BY RACHEL DIMAURO, Staff Writer
Net neutrality has been a highly debated topic since the Federal Communications Commission (FCC) first introduced the neutrality rules back in 2015. The goal of the rules is to prevent Internet service providers from blocking, regulating, discriminating, or monitoring internet traffic—in short, it is to prevent any one person, or company from having complete control over the Internet, or to prevent a company from acting in a way that would place other companies at a disadvantage.
With the new Trump administration recently taking office, one of the concerns of Congress—and Democrats as a whole—is Trump’s pick of Ajit Pai for Chairman of the FCC. Pai, is said to have been a straight-A student in telecom law, and is a former Verizon lawyer.
Pai served as a minority Republican member for the past three years, before being elevated to the position of chairman by President Trump. He is said to be strong-minded on conservative interpretations of telecommunications law, and the limits of the FCC’s power. He stated that he is trying to clean the slate for a fresh new start, but many fear that that means he will advocate eliminating the rules entirely. Previous statements show that their speculations might be in vain. Pai was quoted saying, “Americans love the free and open Internet. We relish our freedom to speak, to post, to rally, to learn, to listen, to watch, and to connect online.”
So what does this mean? What is the future of net neutrality under the Trump administration? Since being in office for just a few weeks, he has already made efforts to alter what the former Obama administration had set in place. He started by withdrawing an effort to keep prison phone rates down—which isn’t a terrible idea, however, many argued that charging over a $1 per minute for phone time in prisons was a bit extreme. He nixed a proposal to break open the cable box market, as well as stopping nine companies from providing discounted high-speed Internet service to low income families. Pai released around a dozen actions of the previous administration.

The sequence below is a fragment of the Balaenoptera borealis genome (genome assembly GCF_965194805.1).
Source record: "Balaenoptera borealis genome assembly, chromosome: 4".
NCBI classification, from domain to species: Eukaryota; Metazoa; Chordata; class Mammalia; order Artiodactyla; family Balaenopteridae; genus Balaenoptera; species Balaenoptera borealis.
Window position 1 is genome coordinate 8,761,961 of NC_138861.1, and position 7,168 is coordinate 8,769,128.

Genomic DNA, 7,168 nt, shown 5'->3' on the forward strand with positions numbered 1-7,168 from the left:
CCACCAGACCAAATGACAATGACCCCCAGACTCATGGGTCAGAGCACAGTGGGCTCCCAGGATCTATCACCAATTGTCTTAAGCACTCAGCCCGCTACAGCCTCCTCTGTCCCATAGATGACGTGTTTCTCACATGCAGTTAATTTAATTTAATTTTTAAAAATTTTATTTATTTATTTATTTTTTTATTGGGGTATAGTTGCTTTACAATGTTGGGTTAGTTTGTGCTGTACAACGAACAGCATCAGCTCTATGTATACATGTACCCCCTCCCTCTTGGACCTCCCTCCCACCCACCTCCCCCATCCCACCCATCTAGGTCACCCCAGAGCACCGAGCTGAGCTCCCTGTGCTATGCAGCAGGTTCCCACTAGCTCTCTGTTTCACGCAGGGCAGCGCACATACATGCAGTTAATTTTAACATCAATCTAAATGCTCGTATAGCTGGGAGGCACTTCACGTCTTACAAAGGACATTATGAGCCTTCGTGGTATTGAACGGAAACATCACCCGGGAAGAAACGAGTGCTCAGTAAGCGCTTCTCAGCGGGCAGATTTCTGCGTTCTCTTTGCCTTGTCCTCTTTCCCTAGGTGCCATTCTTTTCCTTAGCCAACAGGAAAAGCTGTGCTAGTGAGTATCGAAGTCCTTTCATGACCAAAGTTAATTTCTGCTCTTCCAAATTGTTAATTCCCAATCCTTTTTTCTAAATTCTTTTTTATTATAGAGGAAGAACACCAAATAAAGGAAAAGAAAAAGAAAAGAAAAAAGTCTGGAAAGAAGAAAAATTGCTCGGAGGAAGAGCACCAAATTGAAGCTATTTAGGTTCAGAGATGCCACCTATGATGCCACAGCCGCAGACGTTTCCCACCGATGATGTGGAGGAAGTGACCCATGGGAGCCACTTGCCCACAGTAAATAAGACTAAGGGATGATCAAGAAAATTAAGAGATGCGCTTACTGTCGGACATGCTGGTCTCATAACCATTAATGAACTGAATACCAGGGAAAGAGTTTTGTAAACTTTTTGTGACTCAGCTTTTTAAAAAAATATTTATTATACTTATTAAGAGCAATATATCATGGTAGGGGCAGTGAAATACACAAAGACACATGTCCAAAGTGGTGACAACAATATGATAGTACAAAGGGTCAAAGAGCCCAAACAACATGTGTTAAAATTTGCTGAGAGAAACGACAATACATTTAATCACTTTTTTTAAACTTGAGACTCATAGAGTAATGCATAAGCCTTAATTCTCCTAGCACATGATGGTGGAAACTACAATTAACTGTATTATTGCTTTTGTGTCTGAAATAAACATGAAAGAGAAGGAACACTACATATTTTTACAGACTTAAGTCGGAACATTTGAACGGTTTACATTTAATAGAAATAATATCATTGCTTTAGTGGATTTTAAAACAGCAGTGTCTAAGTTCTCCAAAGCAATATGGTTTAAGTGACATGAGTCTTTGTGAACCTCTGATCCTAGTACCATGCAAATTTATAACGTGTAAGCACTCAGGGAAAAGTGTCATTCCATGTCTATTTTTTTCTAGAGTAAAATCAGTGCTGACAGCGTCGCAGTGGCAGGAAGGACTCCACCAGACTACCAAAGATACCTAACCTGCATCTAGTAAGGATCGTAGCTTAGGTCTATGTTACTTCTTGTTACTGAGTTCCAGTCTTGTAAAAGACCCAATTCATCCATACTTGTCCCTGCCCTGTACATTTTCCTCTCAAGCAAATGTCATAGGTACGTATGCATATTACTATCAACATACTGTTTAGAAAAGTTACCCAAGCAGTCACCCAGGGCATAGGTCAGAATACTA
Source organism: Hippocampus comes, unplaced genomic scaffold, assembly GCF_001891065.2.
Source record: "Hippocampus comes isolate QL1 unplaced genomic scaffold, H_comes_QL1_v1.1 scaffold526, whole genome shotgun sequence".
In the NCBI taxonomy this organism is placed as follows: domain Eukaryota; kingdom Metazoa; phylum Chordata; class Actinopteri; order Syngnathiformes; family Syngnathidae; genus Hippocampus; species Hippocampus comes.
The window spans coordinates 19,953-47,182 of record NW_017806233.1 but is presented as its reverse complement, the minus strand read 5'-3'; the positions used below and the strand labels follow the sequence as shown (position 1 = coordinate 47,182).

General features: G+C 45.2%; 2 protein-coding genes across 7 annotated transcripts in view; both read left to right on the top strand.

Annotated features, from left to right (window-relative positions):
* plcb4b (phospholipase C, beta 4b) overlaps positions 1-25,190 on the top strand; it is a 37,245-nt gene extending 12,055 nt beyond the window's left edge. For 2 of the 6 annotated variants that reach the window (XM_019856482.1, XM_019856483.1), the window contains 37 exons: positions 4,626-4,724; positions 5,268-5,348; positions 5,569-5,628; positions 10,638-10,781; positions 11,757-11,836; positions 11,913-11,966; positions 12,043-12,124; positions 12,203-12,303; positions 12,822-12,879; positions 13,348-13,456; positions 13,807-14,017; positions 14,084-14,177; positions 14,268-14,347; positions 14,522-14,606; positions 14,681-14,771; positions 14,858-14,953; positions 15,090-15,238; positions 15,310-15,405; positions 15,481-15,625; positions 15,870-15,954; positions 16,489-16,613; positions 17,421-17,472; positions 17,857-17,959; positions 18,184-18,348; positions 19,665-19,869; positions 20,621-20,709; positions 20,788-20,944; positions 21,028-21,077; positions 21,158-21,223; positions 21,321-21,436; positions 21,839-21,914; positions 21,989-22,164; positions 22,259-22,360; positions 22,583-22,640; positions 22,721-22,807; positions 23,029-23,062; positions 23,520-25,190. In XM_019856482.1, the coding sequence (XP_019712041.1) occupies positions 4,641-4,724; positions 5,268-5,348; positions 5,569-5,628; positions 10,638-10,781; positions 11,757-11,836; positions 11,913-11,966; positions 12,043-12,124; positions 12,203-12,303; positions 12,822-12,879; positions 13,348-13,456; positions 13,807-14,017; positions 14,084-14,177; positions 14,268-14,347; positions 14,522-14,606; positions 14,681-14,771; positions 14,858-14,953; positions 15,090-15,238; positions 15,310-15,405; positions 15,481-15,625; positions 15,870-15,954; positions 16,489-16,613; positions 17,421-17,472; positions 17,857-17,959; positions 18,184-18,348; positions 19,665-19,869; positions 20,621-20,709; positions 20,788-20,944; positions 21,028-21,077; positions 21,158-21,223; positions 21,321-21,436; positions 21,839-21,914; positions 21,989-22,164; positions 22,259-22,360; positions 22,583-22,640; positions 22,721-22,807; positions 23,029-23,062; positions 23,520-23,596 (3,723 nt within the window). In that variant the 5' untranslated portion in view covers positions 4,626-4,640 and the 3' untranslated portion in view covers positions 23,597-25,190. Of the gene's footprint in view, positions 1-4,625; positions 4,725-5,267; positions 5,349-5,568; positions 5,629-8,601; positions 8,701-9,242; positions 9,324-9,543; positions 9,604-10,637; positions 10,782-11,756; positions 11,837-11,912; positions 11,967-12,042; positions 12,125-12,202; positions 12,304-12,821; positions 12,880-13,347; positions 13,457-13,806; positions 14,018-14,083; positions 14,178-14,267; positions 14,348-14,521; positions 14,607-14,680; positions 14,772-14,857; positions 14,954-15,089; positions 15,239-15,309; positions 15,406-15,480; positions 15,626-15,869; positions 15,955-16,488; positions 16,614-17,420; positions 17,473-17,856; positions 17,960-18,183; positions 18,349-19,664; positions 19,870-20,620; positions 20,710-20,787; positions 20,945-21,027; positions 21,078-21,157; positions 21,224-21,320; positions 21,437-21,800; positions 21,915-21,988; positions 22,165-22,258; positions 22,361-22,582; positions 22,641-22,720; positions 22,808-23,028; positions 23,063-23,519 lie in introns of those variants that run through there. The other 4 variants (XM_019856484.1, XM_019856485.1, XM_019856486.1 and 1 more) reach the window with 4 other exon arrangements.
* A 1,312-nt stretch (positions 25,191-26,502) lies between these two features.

The media has been a roller-coaster ride of opinions as to whether Pai will end up being a decant choice or an undesirable one. One day the sentiment is positive, and the next it’s negative. In a recent article written by Forbes, they stated, “. . . Other reporters suggest that, while he is not friendly to big government, he is a very pragmatic “lawyer of lawyers” who advocates free markets and competition.”
What can explain these bipolar views? Part of the problem is the complexity of the actual net neutrality rules. The 400-page Open Internet Order that was implemented in 2015 has two components. One is regarding net neutrality in its capacity of forbidding Internet and wireless providers from censoring content over competing networks. The other is to regulate the Internet as a public utility.
In the same article by Forbes, they said that, “Pai has shown a clear inclination against regulating broadband internet service as a utility, arguing potential government over-reach and over- regulation of internet and wireless providers like Comcast or AT&T. But that doesn’t mean that he is an enemy of a neutral internet.”
His statements have been used against him to conclude that he will abolish the net neutrality rules—even though the two are very different things.
To obtain a clear answer as to whether or not Pai will succeed in abolishing net neutrality, or bettering it, I fear at this moment is nigh on impossible. This early on, it is entirely true, that only time will tell.